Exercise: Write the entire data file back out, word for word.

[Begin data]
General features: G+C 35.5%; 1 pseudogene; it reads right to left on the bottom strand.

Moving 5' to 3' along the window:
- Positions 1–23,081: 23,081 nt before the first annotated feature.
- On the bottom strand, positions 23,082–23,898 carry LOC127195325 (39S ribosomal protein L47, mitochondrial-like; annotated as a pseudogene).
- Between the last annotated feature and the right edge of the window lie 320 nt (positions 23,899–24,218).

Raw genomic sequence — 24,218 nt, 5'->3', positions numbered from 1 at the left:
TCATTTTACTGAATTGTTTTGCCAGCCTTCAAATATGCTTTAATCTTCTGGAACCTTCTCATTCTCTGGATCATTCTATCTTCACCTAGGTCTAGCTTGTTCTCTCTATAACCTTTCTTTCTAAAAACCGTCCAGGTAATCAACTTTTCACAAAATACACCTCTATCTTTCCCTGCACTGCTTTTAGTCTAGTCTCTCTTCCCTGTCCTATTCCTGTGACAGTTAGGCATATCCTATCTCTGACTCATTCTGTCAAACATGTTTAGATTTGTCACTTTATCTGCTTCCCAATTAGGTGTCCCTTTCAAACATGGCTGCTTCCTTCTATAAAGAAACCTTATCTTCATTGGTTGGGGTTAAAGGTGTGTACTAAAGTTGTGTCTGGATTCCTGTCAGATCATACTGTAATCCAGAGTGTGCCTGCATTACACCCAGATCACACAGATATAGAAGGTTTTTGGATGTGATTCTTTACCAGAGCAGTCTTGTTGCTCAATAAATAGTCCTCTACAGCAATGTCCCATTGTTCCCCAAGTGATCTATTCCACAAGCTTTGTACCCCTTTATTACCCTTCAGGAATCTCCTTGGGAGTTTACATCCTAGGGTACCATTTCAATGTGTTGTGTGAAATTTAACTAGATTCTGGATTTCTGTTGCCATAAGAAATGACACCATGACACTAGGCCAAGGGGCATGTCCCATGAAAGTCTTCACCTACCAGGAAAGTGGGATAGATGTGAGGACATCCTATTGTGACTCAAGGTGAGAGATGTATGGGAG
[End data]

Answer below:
General features: G+C 35.5%; 1 pseudogene; it reads right to left on the bottom strand.

Moving 5' to 3' along the window:
- Positions 1–23,081: 23,081 nt before the first annotated feature.
- On the bottom strand, positions 23,082–23,898 carry LOC127195325 (39S ribosomal protein L47, mitochondrial-like; annotated as a pseudogene).
- Between the last annotated feature and the right edge of the window lie 320 nt (positions 23,899–24,218).

Raw genomic sequence — 24,218 nt, 5'->3', positions numbered from 1 at the left:
TCATTTTACTGAATTGTTTTGCCAGCCTTCAAATATGCTTTAATCTTCTGGAACCTTCTCATTCTCTGGATCATTCTATCTTCACCTAGGTCTAGCTTGTTCTCTCTATAACCTTTCTTTCTAAAAACCGTCCAGGTAATCAACTTTTCACAAAATACACCTCTATCTTTCCCTGCACTGCTTTTAGTCTAGTCTCTCTTCCCTGTCCTATTCCTGTGACAGTTAGGCATATCCTATCTCTGACTCATTCTGTCAAACATGTTTAGATTTGTCACTTTATCTGCTTCCCAATTAGGTGTCCCTTTCAAACATGGCTGCTTCCTTCTATAAAGAAACCTTATCTTCATTGGTTGGGGTTAAAGGTGTGTACTAAAGTTGTGTCTGGATTCCTGTCAGATCATACTGTAATCCAGAGTGTGCCTGCATTACACCCAGATCACACAGATATAGAAGGTTTTTGGATGTGATTCTTTACCAGAGCAGTCTTGTTGCTCAATAAATAGTCCTCTACAGCAATGTCCCATTGTTCCCCAAGTGATCTATTCCACAAGCTTTGTACCCCTTTATTACCCTTCAGGAATCTCCTTGGGAGTTTACATCCTAGGGTACCATTTCAATGTGTTGTGTGAAATTTAACTAGATTCTGGATTTCTGTTGCCATAAGAAATGACACCATGACACTAGGCCAAGGGGCATGTCCCATGAAAGTCTTCACCTACCAGGAAAGTGGGATAGATGTGAGGACATCCTATTGTGACTCAAGGTGAGAGATGTATGGGAG